Patrick Peterson may have become clairvoyant as he enters his 30s. The veteran cornerback, who the Arizona Cardinals dismissed as washed up, has become a veteran leader for the Minnesota Vikings and might be seeing events before they happen.
Peterson, 32, says he knew Daniel Jones would throw him a ball he could intercept in Minnesota’s regular-season game against the New York Giants in Week 16. He envisioned the Vikings’ historic comeback over the Indianapolis Colts the week before. Therefore, we shouldn’t be surprised when he had a hunch that Duke Shelley would get a pick against his former team, the Chicago Bears, in Week 18.
“Man, I was so happy for Duke,” he said after Shelley picked off Tim Boyle in Chicago. “I know you guys are probably tired of me saying this, but I told him he was gonna get a pick today. I said, man, this is the last game of the season; it’s only right. The story is written for you, man. Go get your first pick against your old team.
“He got it, and what a great feeling I know that was for him. The confidence that he’s been playing with over the last six, seven weeks. He’s definitely made us that much more prepared on the back end, for sure.”
The Bears took Shelley out of Kansas State in the sixth round of the 2019 draft, and he made six starts in the past two years. Shelly made Chicago’s 53-man roster out of camp this year, but they surprised him 24 hours later with news no player wants to hear. They were cutting him.
“It was shocking for me,” Shelley admits. “Because the day before, I actually made the 53-man roster, and the next day is when they cut me after the roster came out.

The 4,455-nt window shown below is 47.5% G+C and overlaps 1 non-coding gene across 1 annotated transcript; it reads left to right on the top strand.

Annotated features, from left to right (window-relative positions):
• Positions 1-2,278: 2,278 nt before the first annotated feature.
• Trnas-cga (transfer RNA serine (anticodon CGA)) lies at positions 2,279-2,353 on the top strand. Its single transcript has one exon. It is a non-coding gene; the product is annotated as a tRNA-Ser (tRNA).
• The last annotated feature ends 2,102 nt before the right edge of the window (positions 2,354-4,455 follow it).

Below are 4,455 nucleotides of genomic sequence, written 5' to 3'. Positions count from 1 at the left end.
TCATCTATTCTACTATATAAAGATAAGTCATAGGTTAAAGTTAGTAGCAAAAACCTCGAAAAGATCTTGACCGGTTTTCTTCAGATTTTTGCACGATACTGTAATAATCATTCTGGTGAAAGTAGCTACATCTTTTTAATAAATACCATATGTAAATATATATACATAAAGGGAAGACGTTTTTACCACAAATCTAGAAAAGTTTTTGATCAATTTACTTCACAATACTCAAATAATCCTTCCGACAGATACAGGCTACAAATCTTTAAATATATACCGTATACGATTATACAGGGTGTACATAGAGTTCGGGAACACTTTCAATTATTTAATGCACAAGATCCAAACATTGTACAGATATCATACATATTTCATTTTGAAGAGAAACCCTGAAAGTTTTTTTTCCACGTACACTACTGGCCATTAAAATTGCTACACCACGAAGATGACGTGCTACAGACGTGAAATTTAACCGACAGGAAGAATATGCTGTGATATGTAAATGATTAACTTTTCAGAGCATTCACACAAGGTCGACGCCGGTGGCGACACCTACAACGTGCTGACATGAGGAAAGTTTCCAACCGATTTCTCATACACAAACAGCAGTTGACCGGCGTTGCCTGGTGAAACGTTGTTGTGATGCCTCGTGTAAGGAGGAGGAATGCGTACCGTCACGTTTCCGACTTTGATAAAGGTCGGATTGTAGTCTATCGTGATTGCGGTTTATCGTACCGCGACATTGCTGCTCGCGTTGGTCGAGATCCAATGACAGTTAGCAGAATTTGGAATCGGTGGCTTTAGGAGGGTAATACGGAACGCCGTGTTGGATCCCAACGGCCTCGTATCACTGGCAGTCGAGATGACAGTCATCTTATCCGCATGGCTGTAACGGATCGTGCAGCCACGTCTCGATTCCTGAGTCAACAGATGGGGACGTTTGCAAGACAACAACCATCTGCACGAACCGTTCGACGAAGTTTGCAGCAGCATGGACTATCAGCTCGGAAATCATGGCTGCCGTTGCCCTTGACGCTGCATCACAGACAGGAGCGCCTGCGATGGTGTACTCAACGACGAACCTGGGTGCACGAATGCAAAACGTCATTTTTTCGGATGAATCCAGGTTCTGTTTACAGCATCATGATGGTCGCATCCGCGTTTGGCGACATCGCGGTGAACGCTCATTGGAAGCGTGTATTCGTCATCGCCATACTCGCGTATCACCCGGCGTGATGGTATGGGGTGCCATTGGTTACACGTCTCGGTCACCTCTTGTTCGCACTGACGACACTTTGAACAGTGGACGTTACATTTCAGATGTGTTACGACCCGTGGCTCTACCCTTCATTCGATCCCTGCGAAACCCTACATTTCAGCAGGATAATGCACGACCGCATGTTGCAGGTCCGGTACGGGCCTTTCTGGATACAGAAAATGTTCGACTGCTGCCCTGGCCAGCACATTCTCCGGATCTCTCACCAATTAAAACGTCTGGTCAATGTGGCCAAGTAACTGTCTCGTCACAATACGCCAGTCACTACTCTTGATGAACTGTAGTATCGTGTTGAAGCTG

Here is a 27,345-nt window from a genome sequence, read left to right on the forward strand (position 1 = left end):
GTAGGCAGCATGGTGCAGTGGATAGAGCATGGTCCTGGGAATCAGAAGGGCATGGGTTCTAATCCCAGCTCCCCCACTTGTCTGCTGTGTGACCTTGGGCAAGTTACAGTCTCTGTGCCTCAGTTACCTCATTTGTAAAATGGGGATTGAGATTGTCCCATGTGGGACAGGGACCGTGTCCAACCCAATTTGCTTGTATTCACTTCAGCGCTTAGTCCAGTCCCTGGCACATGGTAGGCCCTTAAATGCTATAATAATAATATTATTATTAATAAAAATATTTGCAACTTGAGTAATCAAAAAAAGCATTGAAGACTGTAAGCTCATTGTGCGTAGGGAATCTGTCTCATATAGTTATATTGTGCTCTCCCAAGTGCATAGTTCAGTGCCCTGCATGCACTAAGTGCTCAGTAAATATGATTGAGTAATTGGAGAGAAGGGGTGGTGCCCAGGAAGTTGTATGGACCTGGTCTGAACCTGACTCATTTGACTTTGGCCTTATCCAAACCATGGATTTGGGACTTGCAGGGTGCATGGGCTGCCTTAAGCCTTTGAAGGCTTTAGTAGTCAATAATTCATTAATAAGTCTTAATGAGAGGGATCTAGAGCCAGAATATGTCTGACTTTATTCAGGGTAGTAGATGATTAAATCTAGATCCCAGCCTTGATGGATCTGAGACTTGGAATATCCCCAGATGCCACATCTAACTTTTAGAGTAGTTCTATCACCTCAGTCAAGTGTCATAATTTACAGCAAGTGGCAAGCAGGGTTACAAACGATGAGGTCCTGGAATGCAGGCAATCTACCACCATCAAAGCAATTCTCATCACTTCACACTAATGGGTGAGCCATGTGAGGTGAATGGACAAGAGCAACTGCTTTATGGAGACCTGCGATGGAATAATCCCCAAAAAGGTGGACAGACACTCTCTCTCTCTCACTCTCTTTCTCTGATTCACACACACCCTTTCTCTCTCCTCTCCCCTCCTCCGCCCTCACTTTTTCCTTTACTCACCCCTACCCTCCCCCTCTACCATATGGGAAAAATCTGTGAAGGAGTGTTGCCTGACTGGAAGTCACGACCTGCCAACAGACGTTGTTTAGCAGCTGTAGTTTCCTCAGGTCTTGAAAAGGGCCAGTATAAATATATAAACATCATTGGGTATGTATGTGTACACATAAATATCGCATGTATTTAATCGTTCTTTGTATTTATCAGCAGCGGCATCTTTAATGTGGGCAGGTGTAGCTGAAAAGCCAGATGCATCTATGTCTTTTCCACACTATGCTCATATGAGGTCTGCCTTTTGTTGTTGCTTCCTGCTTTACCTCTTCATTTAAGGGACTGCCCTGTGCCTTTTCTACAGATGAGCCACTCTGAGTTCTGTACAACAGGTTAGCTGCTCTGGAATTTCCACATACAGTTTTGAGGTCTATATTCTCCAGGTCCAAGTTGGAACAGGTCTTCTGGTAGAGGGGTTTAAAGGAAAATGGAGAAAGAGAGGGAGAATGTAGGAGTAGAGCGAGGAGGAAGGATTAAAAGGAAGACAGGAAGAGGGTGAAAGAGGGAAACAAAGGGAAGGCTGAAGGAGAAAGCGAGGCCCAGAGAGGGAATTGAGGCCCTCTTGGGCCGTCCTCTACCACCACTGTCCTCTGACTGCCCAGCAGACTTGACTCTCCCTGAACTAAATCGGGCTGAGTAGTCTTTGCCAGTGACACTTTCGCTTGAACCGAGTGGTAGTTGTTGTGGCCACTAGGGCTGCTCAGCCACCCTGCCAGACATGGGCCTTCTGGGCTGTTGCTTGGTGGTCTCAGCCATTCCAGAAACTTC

“So I went around my normal routine. Went to work the next day, coming in, it wasn’t until later on that day. I was getting ready for practice, and I was in the hot tub, and then they just came and got me.”
The hot tub?
“Yeah,” he said after the Bears game. “I was in the hot tub getting ready for practice, and they came and got me.”
“Worked out for us,” said Peterson, whose locker was next to Shelley’s in Chicago.
“I’ll never forget that,” says Shelley. “It definitely added a little extra chip on my shoulder. I won’t forget that.”
To recap: Shelley felt the euphoria of making the Bears out of camp a day before they released him. Then they told Shelley they had released him while he was loosening up in the hot tub before practice.
“It’s tough, man, because you just don’t know,” Shelley admits. “You’re walking in the front of the building, then when you leave, they escort you out the back.”
“Damn,” said Peterson in response.
“It’s kinda different, you know what I’m sayin’?” Shelley asked rhetorically. “I couldn’t even leave out the front door, Pat, man. It’s crazy, man. So I don’t know, it just kept a little fire in me. You know what I’m sayin’? It just kinda woke me up, man.”
The Vikings signed Shelley in Week 1, and he played eight special teams snaps in Weeks 2 and 3. However, he didn’t play again until Week 10 in Buffalo. Akayleb Evans started that game in place of Cameron Dantzler but suffered a concussion in the first half, so Minnesota turned to Shelley.